On August 18 we hauled Celeste out of the water, and she’s now in the care of Platypus Marine boatyard, having the damaged toerail and other items repaired. We hope to launch again in early October and go from there!
As we mentioned in a couple of photo captions, we very sadly lost all our pictures from British Columbia due to a faulty SD card – it died right in our camera just hours before we were about to upload them to the camera! We tried to recover the data at a bunch of computer-repair shops throughout the Seattle area but no luck! We’re obviously really disappointed to lose all those shots of the beautiful BC wilderness… but it doesn’t seem there’s much we can do… 😦 Hopefully better luck next time!

Author: Ellen

Circumnavigator, Arctic voyager, writer/photographer

18 thoughts on “Inside Channels to Open Ocean: Ketchikan, Alaska to Juan de Fuca Strait, Washington, August 2016

  1. Pingback: Hiking the Olympic Peninsula | Gone Floatabout

  2. You have just completed a dream voyage, how lucky you are to be able have this amazing experience. Wish it was me! 🙂 Too bad about your SD card, guess it means you’ll have to go back to BC… 🙂

    • Thank you, Inger! We definitely feel lucky to have had these experiences and gotten to see such a beautiful part of the world! Though have to admit, I envy your time in the Canadian Rockies and Scandinavia – both places I’d love to see sometime!

  3. Pingback: Stories in Print! | Gone Floatabout

  4. Sounds like the sailings still good. Would love to ask the west coast. We are visiting friends who live just north of Seattle 12th October for 12days if your still in the area let’s meet up?

    • Hi D + E! So good to hear from you!! It’d be great if we could meet up when you’re in WA – my guess is that we’ll still be there madly trying to get our projects done… nothing new…. We’ll definitely be in touch by email and work something out!
      Cheers,
      E + S

  5. Hi Ellen. I’m Bud Bell, you dad’s first cousin. I have thoroughly enjoyed, for some time, following you and Seth on your travels…… such beautiful photos. My son Mike and his family live in Friday Harbor on San Juan Island. If you ever are close by and have some time, they would love to see and visit with you and Seth.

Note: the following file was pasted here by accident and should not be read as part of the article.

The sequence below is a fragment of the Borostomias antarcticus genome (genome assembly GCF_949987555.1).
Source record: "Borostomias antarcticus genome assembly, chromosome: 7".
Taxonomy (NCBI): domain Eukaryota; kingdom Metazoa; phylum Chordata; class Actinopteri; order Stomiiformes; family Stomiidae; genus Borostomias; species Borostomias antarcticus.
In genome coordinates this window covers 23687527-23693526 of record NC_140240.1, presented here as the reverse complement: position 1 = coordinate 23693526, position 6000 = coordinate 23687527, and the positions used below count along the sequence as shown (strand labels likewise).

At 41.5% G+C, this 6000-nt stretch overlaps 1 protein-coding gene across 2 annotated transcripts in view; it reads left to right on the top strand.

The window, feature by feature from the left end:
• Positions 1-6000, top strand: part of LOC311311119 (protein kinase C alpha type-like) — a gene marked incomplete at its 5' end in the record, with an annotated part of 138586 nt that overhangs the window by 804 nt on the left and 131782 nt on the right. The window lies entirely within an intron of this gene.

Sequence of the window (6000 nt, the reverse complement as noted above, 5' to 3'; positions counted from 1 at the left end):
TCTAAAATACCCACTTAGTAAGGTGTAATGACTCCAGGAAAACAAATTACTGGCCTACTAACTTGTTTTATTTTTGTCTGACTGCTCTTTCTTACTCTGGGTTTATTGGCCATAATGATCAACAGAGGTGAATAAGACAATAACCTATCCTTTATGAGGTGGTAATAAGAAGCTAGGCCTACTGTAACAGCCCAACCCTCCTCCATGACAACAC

6. Boo on the card. Was it a major brand card? You can write them an email to have it replaced (at least). I use Sandisk and Lexar and have had only one failure, but they replaced the card with an even better one 🙂 I didn’t lose images though. Sometimes they can help recover items too.

    • Thanks for the tip, Todd! Yes, the card was a big brand – a Kingston! We’ve never had trouble with them before, though we’re thinking we might stick with SanDisk now… We’re not so upset about losing the card itself – it wasn’t a huge expensive one – but losing the images is a pretty big bummer. Not everyday you see a white Spirit bear cub and get it on camera…. Anyway, worth writing the company and seeing what they can do!

  7. We went down the West Coast of VI at the same time you did! Except we tucked in and bounced down the coast, instead of going offshore. The fog was pretty brutal! If you have time in the future it’s worth exploring that area, lots of beautiful places.

    • Fun coincidence we were there at the same time! That area is really beautiful – we got the chance to see a little of it on our way north but sadly didn’t have time to gunkhole this year. Hope to get back there, though – it’s one of those places you could spend a lifetime! Where are you now? Still sailing or is the season wrapping up?

      • I’m done for big trips this year, back in Victoria. I usually try to get out a few times in the winter for weekend trips to the San Juans or the gulf islands though! Best thing about this area, you can sail year round.

        What are your plans after you launch again?

        • For sure – it’s great to be able to sail in the winter too! We have tentative plans to sail south a bit after launching, although it all depends on the weather! Plans are written in sand at low water, right?

  8. Great to hear from you two! Beautiful pictures. Sorry to hear you lost your other ones.

  9. Am enjoying your blog and photos. What a beautiful part of the world!